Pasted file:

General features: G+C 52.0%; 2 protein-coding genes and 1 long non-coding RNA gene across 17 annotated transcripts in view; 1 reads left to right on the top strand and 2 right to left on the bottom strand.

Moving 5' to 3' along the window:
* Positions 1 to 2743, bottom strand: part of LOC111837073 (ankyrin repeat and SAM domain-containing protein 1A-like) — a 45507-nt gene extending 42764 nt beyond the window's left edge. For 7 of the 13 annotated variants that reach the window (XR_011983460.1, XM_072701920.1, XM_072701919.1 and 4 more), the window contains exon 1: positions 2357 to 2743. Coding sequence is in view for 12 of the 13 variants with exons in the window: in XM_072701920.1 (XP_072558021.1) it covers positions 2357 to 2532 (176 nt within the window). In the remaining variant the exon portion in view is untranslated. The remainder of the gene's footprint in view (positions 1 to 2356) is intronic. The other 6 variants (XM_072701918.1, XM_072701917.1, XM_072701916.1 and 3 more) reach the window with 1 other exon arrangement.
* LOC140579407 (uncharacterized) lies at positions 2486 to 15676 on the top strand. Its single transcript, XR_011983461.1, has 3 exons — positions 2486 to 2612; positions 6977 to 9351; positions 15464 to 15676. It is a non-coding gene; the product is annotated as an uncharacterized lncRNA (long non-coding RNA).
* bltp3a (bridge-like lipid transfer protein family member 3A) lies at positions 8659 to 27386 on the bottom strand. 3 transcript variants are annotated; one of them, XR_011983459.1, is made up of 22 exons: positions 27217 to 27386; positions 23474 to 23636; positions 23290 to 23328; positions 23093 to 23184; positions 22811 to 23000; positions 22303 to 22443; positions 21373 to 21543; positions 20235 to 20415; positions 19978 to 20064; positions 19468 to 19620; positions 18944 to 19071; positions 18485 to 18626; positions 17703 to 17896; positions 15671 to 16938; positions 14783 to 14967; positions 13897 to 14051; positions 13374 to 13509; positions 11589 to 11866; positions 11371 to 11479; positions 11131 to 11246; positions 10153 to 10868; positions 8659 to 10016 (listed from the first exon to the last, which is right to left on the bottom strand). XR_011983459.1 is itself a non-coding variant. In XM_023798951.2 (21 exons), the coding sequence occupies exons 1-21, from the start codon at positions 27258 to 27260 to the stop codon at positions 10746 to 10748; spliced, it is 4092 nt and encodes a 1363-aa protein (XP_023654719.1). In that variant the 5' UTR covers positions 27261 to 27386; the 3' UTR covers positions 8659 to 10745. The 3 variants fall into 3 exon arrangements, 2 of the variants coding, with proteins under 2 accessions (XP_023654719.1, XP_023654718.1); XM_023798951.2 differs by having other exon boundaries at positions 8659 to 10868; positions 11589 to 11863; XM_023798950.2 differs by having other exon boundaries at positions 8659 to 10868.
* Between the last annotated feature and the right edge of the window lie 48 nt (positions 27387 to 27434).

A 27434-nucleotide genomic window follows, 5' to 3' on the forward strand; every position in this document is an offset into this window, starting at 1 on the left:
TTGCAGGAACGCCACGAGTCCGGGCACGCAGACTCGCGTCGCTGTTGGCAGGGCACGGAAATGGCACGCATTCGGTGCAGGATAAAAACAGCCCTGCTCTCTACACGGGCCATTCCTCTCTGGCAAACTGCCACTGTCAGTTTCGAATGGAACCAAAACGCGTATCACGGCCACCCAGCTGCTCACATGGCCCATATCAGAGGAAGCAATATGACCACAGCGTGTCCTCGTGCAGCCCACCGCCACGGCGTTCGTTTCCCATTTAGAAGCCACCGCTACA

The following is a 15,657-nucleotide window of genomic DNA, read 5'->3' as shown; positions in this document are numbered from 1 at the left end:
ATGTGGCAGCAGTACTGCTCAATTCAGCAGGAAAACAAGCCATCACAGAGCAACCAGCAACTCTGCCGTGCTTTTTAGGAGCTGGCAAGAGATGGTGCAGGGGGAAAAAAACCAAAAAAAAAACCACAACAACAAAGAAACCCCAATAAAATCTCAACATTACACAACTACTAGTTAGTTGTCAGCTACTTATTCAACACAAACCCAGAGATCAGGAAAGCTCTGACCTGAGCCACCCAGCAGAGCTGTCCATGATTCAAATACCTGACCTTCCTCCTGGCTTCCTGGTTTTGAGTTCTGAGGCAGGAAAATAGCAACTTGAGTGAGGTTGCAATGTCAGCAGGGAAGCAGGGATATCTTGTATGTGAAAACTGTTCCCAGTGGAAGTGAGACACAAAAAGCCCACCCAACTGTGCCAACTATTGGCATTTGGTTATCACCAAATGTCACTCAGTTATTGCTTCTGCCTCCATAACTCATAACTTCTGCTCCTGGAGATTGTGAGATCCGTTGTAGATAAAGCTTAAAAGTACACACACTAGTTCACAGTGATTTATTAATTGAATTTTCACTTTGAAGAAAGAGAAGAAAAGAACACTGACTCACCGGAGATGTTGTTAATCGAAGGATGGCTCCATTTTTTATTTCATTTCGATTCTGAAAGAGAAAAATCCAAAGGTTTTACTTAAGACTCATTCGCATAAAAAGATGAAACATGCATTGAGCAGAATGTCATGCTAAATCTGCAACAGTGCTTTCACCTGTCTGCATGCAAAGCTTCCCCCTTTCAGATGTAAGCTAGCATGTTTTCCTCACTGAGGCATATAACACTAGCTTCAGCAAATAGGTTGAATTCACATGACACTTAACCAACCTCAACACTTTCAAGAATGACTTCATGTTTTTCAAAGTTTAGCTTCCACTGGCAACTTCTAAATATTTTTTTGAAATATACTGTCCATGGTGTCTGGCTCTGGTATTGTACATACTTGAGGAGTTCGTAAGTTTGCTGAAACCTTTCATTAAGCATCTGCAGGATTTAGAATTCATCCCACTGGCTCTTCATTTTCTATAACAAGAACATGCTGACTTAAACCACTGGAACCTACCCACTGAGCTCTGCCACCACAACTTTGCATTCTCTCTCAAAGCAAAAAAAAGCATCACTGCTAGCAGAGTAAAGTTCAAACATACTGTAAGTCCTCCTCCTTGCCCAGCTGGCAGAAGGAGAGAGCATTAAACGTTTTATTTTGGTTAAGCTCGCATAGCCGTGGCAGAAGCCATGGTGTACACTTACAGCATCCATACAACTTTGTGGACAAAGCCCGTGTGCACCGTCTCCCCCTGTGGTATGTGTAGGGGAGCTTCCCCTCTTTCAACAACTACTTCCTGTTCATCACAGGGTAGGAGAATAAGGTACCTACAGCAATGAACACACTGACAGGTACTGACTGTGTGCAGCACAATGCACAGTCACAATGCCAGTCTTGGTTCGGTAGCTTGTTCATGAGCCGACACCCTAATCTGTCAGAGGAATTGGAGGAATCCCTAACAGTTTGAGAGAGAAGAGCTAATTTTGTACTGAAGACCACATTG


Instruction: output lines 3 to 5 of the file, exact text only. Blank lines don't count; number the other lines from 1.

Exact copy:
* Positions 1 to 2743, bottom strand: part of LOC111837073 (ankyrin repeat and SAM domain-containing protein 1A-like) — a 45507-nt gene extending 42764 nt beyond the window's left edge. For 7 of the 13 annotated variants that reach the window (XR_011983460.1, XM_072701920.1, XM_072701919.1 and 4 more), the window contains exon 1: positions 2357 to 2743. Coding sequence is in view for 12 of the 13 variants with exons in the window: in XM_072701920.1 (XP_072558021.1) it covers positions 2357 to 2532 (176 nt within the window). In the remaining variant the exon portion in view is untranslated. The remainder of the gene's footprint in view (positions 1 to 2356) is intronic. The other 6 variants (XM_072701918.1, XM_072701917.1, XM_072701916.1 and 3 more) reach the window with 1 other exon arrangement.
* LOC140579407 (uncharacterized) lies at positions 2486 to 15676 on the top strand. Its single transcript, XR_011983461.1, has 3 exons — positions 2486 to 2612; positions 6977 to 9351; positions 15464 to 15676. It is a non-coding gene; the product is annotated as an uncharacterized lncRNA (long non-coding RNA).
* bltp3a (bridge-like lipid transfer protein family member 3A) lies at positions 8659 to 27386 on the bottom strand. 3 transcript variants are annotated; one of them, XR_011983459.1, is made up of 22 exons: positions 27217 to 27386; positions 23474 to 23636; positions 23290 to 23328; positions 23093 to 23184; positions 22811 to 23000; positions 22303 to 22443; positions 21373 to 21543; positions 20235 to 20415; positions 19978 to 20064; positions 19468 to 19620; positions 18944 to 19071; positions 18485 to 18626; positions 17703 to 17896; positions 15671 to 16938; positions 14783 to 14967; positions 13897 to 14051; positions 13374 to 13509; positions 11589 to 11866; positions 11371 to 11479; positions 11131 to 11246; positions 10153 to 10868; positions 8659 to 10016 (listed from the first exon to the last, which is right to left on the bottom strand). XR_011983459.1 is itself a non-coding variant. In XM_023798951.2 (21 exons), the coding sequence occupies exons 1-21, from the start codon at positions 27258 to 27260 to the stop codon at positions 10746 to 10748; spliced, it is 4092 nt and encodes a 1363-aa protein (XP_023654719.1). In that variant the 5' UTR covers positions 27261 to 27386; the 3' UTR covers positions 8659 to 10745. The 3 variants fall into 3 exon arrangements, 2 of the variants coding, with proteins under 2 accessions (XP_023654719.1, XP_023654718.1); XM_023798951.2 differs by having other exon boundaries at positions 8659 to 10868; positions 11589 to 11863; XM_023798950.2 differs by having other exon boundaries at positions 8659 to 10868.